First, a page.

Odisha mine project: ‘Felling of 1.3 lakh trees to have negligible impact’

Some 10,000 trees have already been felled. The project involves diversion of 1,03,187 ha of forest land in Odisha’s Jharsuguda and Sambalpur districts.
The forest department confirmed that 17,704 trees will be felled in first phase of the project in Sambalpur division. Image used for representational purpose only.(Satyabrata Tripathy/HT Photo)
The forest department confirmed that 17,704 trees will be felled in first phase of the project in Sambalpur division. Image used for representational purpose only.(Satyabrata Tripathy/HT Photo)
Published on Dec 14, 2019 12:44 AM IST
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Hindustan Times, New Delhi | ByJayashree Nandi

Felling 130,000 trees will have a “negligible” impact on the “ecology of the region”, a site inspection report of the Odisha forest department’s Sambalpur division said in 2014 -- a fact that is just coming to light as protests gather momentum against the felling of trees for the state-owned Neyveli Lignite Corporation India Limited’s opencast coal mine.

Some 10,000 trees have already been felled. The project involves diversion of 1,03,187 ha of forest land in Odisha’s Jharsuguda and Sambalpur districts. The Centre granted final forest clearance to the project in March; earlier this month, the felling of trees began in the Talabira forest in Sambalpur division.

Villagers in the area, dependent on the forest for minor forest produce and who have traditionally protected the forest, started protesting soon after they alleged that the gram sabha consent for the mine was forged. The site inspection report came to light when activists started looking into various permissions for the project.

“We objected to the project. Two gram sabha hearings were conducted for this mine. One, original, in which objections of villagers were recorded and another, forged with false signatures. We have the original gram sabha document in Odiya with us,” said Hemant Kumar Raut of Khinda village over phone. “The villagers were shocked when they saw thousands of Sal trees being felled in Talabira. These forests were protected by villagers so they would never consent to this crime. We have given our affidavit to a National Green Tribunal (NGT) lawyer. We will also move the high court,” he added.

Raut has shared both the gram sabha documents with Hindustan Times. Projects in environmentally sensitive areas need the approval of the local village council or gram sabha.

The forest department confirmed that 17,704 trees will be felled in first phase of the project in Sambalpur division, out of which about 10,000 have already been felled. More than 60,000 trees will be felled in the Jharsuguda division in the next phase, which will begin after three years.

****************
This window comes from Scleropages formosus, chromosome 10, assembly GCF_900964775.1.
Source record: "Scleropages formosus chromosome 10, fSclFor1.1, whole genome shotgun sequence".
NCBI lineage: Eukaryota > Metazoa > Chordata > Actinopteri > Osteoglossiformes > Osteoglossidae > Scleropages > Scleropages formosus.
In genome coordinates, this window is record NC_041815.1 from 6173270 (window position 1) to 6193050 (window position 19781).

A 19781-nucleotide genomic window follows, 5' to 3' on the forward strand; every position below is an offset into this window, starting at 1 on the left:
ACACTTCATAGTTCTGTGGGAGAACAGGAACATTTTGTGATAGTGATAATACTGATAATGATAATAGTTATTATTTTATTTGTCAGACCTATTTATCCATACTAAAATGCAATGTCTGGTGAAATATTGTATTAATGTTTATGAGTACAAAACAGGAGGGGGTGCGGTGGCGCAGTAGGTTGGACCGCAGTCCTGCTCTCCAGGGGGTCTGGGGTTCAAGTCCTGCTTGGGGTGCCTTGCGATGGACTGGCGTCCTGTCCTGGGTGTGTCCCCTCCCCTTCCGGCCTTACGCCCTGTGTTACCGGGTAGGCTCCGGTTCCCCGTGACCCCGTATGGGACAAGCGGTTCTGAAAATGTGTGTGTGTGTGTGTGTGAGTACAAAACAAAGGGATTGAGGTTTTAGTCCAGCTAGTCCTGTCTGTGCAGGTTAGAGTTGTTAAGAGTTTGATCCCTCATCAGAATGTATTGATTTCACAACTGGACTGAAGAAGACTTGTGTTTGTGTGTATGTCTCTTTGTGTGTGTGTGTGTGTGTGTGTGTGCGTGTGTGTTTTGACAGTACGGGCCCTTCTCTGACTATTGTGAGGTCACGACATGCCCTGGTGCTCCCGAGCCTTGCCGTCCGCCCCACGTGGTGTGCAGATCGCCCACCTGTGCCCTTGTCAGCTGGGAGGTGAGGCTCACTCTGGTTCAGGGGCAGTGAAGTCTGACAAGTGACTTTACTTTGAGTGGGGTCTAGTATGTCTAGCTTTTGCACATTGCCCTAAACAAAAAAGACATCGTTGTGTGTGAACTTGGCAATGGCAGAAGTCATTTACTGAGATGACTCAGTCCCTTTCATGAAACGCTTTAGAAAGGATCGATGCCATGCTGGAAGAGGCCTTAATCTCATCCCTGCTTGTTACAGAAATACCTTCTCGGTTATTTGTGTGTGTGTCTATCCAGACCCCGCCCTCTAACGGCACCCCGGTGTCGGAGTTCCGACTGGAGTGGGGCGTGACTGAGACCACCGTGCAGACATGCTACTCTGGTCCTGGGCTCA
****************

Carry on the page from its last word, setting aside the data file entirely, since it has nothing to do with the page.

These estimates are the latest ones, said Sanjeet Kumar, divisional forest officer, Sambalpur. However, according to the site inspection report 1,30,000 trees are estimated to be felled.

“As per our records, gram sabha approval is in our files,” he added. “Gram Sabha was called by the panchayat and revenue department. I do not have details of how the process was conducted and whether it was fair”.

Kumar said the area has traditionally seen many encroachments on government land and that it has a huge floating population dominated by tribals.

In 2017, the forest advisory committee (FAC) directed the regional office of environment ministry to examine the “completeness of the proposal in all respect and carry out fresh site inspection of the proposed site for diversion as well as the compensatory afforestation site offered by the user agency”, according to an FAC document.

Kumar admitted that no fresh inspection was carried out by the forest department; only the number of trees to be felled was reduced and transplantation was suggested.

“The 2014 site inspection report is the latest and valid report but we are still working on reducing the number of trees to be felled.”

Interestingly, the chief general manager of the Talabira mines said that the project “may involve felling of 1,30,000 trees”.

On wildlife in the region, the inspection report stated that this is restricted to “monkey, snakes and common reptiles etc” and that “no rare or endangered species are available in the proposed area”.

“The site inspection seriously underplays the impacts massive tree felling and illogically calls the impacts on ecology negligible. The list of wildlife also has very casual mention. These site inspection reports are crucial as they form the basis whether the forest land should be diverted for other uses. They also have to clearly represent existing rights and livelihood dependence,” said Kanchi Kohli, legal researcher at Centre for Policy Research, adding that “forest diversions cannot be based on absent, misleading or forged gram sabha consent. Such practices can only lead to conflicts once illegalities come to light.”

“In the first phase we got approval to fell 17,704 trees in the Sambalpur division out of which 10,000 trees have already been felled by Odisha Forest Development Corporation. We will transplant 2,700 trees. Neyveli Lignite Corporation Limited has a very good record of managing environment and reclaiming mined land in Tamil Nadu. We will definitely replicate it in Odisha. The entire project including Jharsuguda may involve felling of 1.3 lakh trees in lieu of which we are conducting compensatory afforestation of about 24.5 lakh trees. We have gram sabha papers in place,” said Suresh Chandra Suman, chief general manager of Talabira mines.

Bhubaneshwar based Tushar Dash of Community Forest Rights, Learning and Advocacy said tribal villagers of Patrapalli in Jharsuguda have already applied for Community Forest Rights under the Forest Rights Act, which is still pending. CFR provides statutory backing for decentralised management for forests by forest dwellers.

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